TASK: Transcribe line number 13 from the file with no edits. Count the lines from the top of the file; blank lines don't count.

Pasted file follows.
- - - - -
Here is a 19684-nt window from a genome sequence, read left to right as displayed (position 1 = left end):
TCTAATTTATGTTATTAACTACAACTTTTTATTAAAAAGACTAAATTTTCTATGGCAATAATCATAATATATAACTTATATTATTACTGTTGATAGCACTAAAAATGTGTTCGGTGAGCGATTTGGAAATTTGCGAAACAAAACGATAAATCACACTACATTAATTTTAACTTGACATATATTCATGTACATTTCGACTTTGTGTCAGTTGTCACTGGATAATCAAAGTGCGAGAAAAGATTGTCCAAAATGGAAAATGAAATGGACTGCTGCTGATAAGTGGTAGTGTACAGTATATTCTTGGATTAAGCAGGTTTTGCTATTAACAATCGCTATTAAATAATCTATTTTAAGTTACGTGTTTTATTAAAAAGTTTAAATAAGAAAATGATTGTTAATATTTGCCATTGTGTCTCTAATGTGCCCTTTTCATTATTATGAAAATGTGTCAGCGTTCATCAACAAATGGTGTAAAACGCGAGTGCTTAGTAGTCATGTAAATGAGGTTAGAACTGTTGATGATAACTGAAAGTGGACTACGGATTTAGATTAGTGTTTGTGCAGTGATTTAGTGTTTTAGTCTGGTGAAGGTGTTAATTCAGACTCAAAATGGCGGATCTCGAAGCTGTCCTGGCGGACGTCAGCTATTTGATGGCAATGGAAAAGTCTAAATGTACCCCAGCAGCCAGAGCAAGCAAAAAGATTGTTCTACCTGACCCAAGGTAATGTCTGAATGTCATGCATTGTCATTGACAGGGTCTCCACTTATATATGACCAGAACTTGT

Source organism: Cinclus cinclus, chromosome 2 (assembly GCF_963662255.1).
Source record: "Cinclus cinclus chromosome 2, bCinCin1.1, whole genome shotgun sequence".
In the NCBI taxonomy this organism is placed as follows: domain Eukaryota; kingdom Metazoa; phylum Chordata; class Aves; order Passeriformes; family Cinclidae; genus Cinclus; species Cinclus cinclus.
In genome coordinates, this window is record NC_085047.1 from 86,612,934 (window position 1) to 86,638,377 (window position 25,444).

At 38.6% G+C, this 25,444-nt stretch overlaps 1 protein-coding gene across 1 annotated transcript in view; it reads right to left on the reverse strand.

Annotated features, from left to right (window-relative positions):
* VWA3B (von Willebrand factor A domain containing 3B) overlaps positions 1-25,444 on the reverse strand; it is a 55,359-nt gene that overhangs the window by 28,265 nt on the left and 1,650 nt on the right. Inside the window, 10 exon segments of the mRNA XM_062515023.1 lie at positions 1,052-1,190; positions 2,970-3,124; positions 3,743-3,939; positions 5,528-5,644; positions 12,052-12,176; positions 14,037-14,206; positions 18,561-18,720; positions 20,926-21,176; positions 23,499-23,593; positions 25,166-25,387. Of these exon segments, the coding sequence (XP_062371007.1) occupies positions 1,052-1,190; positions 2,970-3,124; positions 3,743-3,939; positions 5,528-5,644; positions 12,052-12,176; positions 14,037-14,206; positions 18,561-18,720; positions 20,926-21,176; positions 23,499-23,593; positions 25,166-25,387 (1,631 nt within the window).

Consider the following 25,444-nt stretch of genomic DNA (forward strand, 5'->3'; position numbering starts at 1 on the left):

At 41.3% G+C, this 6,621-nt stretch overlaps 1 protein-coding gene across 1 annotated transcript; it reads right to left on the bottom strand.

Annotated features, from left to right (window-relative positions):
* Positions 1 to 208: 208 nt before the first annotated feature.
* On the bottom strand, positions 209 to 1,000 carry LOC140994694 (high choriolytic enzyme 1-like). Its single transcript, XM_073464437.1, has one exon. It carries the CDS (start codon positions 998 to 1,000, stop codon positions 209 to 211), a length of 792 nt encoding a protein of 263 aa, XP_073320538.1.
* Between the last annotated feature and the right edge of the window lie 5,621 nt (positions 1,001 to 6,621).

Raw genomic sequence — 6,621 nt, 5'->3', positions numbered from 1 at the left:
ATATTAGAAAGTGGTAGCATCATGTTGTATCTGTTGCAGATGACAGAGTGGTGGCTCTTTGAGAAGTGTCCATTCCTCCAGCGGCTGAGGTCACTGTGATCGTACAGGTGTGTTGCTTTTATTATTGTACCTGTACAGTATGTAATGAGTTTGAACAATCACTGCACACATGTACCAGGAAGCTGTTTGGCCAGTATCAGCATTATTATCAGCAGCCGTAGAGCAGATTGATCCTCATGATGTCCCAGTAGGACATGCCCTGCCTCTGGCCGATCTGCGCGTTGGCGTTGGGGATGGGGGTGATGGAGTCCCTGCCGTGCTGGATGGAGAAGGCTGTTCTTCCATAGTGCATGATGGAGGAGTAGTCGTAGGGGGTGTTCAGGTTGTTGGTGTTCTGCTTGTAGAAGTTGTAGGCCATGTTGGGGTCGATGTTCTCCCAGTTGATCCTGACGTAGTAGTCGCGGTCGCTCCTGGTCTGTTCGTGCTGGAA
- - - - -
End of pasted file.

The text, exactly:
* Positions 1 to 208: 208 nt before the first annotated feature.